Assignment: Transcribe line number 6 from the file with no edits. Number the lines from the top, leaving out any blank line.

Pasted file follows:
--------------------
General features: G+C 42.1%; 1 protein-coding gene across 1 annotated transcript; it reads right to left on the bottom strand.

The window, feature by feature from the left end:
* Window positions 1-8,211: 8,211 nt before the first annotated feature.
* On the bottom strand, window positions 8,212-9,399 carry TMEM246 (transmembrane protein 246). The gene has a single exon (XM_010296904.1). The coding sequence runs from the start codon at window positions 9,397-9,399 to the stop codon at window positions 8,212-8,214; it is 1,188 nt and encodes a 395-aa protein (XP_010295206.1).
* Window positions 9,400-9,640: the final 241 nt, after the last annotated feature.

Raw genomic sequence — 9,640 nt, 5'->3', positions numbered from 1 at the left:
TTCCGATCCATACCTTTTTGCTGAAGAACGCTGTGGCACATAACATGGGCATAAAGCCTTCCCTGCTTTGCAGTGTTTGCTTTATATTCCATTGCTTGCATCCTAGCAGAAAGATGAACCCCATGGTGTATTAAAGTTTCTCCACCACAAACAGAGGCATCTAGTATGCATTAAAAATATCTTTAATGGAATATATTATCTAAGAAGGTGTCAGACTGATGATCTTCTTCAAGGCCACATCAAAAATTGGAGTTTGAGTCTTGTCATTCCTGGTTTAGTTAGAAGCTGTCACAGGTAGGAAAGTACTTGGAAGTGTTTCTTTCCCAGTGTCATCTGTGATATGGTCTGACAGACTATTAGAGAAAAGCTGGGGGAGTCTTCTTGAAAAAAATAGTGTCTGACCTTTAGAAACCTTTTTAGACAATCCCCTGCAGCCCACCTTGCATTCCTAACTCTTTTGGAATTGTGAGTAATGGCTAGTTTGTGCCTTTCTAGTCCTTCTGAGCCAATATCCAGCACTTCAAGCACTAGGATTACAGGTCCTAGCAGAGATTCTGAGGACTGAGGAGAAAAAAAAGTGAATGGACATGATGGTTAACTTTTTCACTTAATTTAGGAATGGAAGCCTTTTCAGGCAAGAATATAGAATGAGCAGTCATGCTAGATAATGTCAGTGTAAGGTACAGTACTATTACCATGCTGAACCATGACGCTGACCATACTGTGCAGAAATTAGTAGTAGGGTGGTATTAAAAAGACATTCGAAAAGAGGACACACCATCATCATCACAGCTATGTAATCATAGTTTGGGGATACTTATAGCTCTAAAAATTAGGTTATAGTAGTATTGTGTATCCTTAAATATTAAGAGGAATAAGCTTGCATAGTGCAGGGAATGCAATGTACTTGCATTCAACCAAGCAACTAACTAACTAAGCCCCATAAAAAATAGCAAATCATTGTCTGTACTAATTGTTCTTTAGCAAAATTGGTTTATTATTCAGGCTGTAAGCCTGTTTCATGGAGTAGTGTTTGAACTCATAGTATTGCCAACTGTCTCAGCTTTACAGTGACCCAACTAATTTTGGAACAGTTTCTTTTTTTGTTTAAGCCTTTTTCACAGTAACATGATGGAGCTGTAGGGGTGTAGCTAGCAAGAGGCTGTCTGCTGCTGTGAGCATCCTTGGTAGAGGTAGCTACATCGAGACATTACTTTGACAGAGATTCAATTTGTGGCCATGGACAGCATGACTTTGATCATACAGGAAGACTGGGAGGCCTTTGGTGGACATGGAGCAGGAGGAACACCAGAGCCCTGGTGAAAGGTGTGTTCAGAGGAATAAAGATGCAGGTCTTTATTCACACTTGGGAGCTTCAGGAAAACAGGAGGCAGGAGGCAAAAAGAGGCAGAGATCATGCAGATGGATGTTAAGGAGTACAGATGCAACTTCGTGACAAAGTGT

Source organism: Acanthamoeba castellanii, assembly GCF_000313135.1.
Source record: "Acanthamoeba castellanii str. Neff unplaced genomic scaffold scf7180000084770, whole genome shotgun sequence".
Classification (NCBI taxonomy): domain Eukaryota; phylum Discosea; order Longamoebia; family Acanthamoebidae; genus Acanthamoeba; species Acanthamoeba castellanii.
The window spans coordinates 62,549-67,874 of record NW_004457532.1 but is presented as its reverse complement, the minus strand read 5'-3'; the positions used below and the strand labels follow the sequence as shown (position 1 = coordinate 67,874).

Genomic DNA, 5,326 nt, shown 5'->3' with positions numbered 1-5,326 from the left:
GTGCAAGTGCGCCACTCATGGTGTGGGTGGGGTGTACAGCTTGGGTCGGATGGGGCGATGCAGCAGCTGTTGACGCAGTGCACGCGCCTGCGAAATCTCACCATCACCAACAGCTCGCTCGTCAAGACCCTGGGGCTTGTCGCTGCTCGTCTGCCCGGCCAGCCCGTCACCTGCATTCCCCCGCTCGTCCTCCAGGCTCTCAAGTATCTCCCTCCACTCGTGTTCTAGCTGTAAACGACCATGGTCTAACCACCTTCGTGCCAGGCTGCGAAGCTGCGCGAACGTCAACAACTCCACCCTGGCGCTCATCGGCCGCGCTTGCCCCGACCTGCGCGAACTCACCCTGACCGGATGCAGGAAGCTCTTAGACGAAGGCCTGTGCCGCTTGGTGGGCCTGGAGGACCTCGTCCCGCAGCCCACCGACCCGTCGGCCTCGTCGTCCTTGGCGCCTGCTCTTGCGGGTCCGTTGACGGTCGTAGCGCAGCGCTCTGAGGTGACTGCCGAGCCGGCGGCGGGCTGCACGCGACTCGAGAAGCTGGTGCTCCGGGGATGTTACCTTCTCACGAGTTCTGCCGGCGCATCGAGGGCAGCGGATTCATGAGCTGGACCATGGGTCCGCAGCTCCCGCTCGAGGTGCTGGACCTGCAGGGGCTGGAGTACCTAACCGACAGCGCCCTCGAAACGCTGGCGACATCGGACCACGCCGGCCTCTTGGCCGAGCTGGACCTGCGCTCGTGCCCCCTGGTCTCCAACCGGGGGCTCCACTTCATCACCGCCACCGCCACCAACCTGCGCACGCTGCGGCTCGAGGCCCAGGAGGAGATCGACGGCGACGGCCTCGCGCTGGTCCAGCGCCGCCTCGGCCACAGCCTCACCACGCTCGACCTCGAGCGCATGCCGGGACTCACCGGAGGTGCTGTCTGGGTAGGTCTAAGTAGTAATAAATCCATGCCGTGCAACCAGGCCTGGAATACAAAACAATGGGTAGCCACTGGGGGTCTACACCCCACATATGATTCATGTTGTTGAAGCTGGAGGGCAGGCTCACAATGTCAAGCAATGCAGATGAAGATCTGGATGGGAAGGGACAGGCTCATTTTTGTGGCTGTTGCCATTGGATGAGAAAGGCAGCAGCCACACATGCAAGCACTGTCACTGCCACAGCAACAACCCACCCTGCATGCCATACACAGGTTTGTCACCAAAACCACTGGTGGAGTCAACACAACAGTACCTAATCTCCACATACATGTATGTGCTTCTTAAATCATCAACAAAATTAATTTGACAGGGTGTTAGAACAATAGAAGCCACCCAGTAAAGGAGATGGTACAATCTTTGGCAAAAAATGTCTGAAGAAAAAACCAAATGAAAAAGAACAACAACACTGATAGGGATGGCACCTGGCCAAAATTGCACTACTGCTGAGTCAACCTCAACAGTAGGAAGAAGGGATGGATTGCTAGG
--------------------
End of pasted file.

Raw genomic sequence — 9,640 nt, 5'->3', positions numbered from 1 at the left: